• The salient question is: Did Boyd commit one non-willful violation for her single failure to timely file the FBAR, or did she commit thirteen (or fourteen) non-willful violations for her single failure to timely file an FBAR listing her fourteen relevant accounts?”

What’s at Stake for Taxpayer?

      • “The government argues that multiple non-willful violations may spring from a single late but accurate FBAR, because 31 U.S.C. § 5314 and its implementing regulations create reporting requirements that extend to each foreign account.

      • In the government’s view, Boyd’s reading of § 5321 is incompatible with the statutory scheme as a whole, particularly when viewing the statute’s “reasonable cause” exception and willful penalty provisions, both of which, the government claims, are directed to accounts and not the FBAR form.”

A Bit of Non-Willful FBAR History

      • “Before 2004, § 5321 only penalized willful violations. See 31 U.S.C. § 5321(a)(5) (2004). Congress amended the statute to allow for non-willful penalties and did so by establishing a new generally applicable penalty provision, 31 U.S.C. § 5321(a)(5)(B), while placing willful violations and the associated penalty provision in different subparagraphs, 31 U.S.C. § 5321(a)(5)(C)–(D). See American Jobs Creation Act of 2004, Pub. L. No. 108-357, § 821(a), 118 Stat. 1418, 1586.

      • The new penalty provision in § 5321(a)(5)(B)(i) does not expressly authorize (or forbid) multiple non-willful penalties on a per account basis for a late-filed but accurate FBAR—“[T]he amount of any civil penalty imposed [for a non-willful violation of any provision of § 5314] . . . shall not exceed $10,000.” 31 U.S.C. § 5321(a)(5)(B)(i).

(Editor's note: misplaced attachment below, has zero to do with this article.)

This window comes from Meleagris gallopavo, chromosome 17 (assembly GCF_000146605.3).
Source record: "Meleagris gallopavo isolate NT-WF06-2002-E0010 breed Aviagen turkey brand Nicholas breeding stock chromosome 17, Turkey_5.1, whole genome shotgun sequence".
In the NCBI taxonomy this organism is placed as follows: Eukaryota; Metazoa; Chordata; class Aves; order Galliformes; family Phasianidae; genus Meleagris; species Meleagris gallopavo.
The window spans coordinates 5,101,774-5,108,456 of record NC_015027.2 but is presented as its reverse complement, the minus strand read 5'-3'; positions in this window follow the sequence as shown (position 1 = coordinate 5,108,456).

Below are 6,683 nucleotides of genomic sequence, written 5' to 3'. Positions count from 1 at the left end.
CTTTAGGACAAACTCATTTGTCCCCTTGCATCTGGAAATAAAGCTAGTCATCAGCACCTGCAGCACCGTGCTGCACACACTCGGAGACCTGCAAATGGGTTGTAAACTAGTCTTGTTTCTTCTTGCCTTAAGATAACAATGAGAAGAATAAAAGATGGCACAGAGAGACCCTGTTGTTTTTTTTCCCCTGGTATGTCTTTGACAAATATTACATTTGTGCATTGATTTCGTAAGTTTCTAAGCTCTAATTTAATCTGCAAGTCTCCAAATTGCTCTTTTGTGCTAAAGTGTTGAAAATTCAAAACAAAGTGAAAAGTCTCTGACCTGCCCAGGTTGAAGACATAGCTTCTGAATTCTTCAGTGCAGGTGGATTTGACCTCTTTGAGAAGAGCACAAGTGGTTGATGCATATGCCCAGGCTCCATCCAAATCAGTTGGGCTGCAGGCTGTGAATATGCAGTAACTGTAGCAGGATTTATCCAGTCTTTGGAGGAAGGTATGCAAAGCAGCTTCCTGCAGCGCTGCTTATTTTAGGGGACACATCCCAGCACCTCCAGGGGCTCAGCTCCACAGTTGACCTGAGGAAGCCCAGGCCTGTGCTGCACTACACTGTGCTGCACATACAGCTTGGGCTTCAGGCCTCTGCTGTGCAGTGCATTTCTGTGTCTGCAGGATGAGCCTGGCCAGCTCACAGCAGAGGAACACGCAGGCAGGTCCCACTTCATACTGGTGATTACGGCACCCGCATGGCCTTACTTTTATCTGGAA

• The willful-violation provisions, on the other hand, are not silent as to multiple account penalties; they state that a penalty amount is determined “in the case of a violation involving a transaction, [by] the amount of the transaction, or . . . in the case of a violation involving a failure to report the existence of an account or any identifying information required to be provided with respect to an account, [based on] the balance in the account at the time of the violation.” 31 U.S.C. § 5321(a)(5)(D)(i)–(ii).”

Court Agrees with Taxpayer and Limits FBAR Penalties

      • “We agree with Boyd.

      • The statute, read with the regulations, authorizes a single non-willful penalty for the failure to file a timely FBAR. Accordingly, we reverse the district court and remand for further proceedings consistent with this opinion.”

Case Holding

      • “Boyd was required to file one FBAR for the 2010 calendar year by June 30, 2011. She failed to do so. Accordingly, she committed one violation, and the IRS concluded that her violation was non-willful. Thus, the maximum penalty for such a violation “shall not exceed $10,000.”

      • The non-willful penalty provision allows the IRS to assess one penalty not to exceed $10,000 per violation, and nothing in the statute or regulations suggests that the penalty may be calculated on a per-account basis for a single failure to file a timely FBAR that is otherwise accurate.

      • Thus, the IRS may impose only one penalty not to exceed $10,000 for Boyd’s single failure to file a timely FBAR.”

Golding & Golding: About Our International Tax Law Firm

Golding & Golding specializes exclusively in international tax, and specifically IRS offshore disclosure.

Contact our firm today for assistance.